Graded heterojunction for improved performance and stability of organic solar cells

by Chung-How Poh

Institution: University of Newcastle
Degree: PhD
Year: 2014
Keywords: solar cells; PCBM; photoactive layer; light absorption
Record ID: 1054241
Full text PDF: http://hdl.handle.net/1959.13/1055318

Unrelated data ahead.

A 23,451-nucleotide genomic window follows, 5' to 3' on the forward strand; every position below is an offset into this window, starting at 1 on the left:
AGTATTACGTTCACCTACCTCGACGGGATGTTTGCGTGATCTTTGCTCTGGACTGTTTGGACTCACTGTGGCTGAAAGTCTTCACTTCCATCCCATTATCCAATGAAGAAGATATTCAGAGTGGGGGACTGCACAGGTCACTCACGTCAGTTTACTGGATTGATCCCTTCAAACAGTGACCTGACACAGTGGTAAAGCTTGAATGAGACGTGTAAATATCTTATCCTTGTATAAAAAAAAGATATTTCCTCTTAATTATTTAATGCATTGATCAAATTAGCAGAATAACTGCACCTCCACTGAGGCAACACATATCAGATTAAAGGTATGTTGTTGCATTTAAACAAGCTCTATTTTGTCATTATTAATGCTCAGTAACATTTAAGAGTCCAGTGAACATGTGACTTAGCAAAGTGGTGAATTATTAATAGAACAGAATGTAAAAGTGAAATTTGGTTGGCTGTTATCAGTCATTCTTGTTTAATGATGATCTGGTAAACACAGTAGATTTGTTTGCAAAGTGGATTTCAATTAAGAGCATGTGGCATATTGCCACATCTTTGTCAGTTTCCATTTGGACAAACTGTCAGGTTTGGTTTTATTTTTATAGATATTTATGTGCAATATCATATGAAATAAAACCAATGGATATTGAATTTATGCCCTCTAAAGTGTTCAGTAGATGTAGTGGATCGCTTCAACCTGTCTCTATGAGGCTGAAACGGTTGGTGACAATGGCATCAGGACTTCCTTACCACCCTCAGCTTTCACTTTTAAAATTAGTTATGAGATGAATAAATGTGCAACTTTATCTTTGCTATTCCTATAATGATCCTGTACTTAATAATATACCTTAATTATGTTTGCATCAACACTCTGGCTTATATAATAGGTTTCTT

Research Doctorate - Doctor of Philosophy (PhD) The photoactive layer of an organic solar cell is typically 100 to 200 nm thick. At such a low dimensional thickness the light interference effect becomes significant. There are regions within the photovoltaic structure where the localized light intensity is low. In some instances, a relatively transparent material such as one made from titanium dioxide has been engineered into the solar cell structure so that the photoactive layer is strategically positioned at a location where the light intensity is high. The experimental work in this thesis begins by observing the existence of the interference effect in a P3HT-PCBM BHJ solar cell. An optical simulation package is employed to calculate the light intensity developed in the photoactive layer when its thickness is varied. Actual solar cells with the same varying thicknesses are fabricated. The physical solar cells are noted for their short circuit currents and the open circuit voltages. The open circuit voltages are found to vary from 0.617 to 0.642 V, depicting a linear correlation to the calculated field intensity in the photoactive layer. Additionally, the experimental short circuit current changes according to the expected profile obtained from the optical simulation. The observations demonstrate that the performance of the physical solar cell can be influenced by the optical interference effect arising from the low dimensional nature of its photoactive layer. Consequently, the next phase of investigation involves incorporating an optically transparent region into the solar cell so that the thickness and the position of the photoactive layer can be independently optimized and therefore allowing more light to dissipate within that layer. The PCBM component which is widely used in the construction of organic solar cells and with a light absorption at a low 345 nm wavelength is seen as an attractive candidate for this purpose. The standard BHJ morphology from which the photoactive layer of the organic solar cell is normally constructed is found to be inadequate in this case as the morphology involves no extended region composing purely of the transparent PCBM. On the other hand, the graded heterojunction architecture is found to be an elegant structure in the pursuit of the concept of using the naturally occurring PCBM in the solar cell as an optical spacer. The graded structure offers a region of interdiffused zone consisting of the P3HT and the PCBM, and adjacent to that is a layer of rather pristine PCBM. According to optical simulation a 20 nm PCBM region in combination with a photoactive layer (the interdiffused zone) of 60 nm will put the photoactive layer into alignment with an intense band of light which has developed within the solar cell structure. However, the intermixed zone appears to be only 40 nm thick for the as-fabricated graded structure, while the pristine PCBM region is estimated to be 30 nm in thickness. Fortunately, it is noted that thermal interdiffusion can be used to transform this…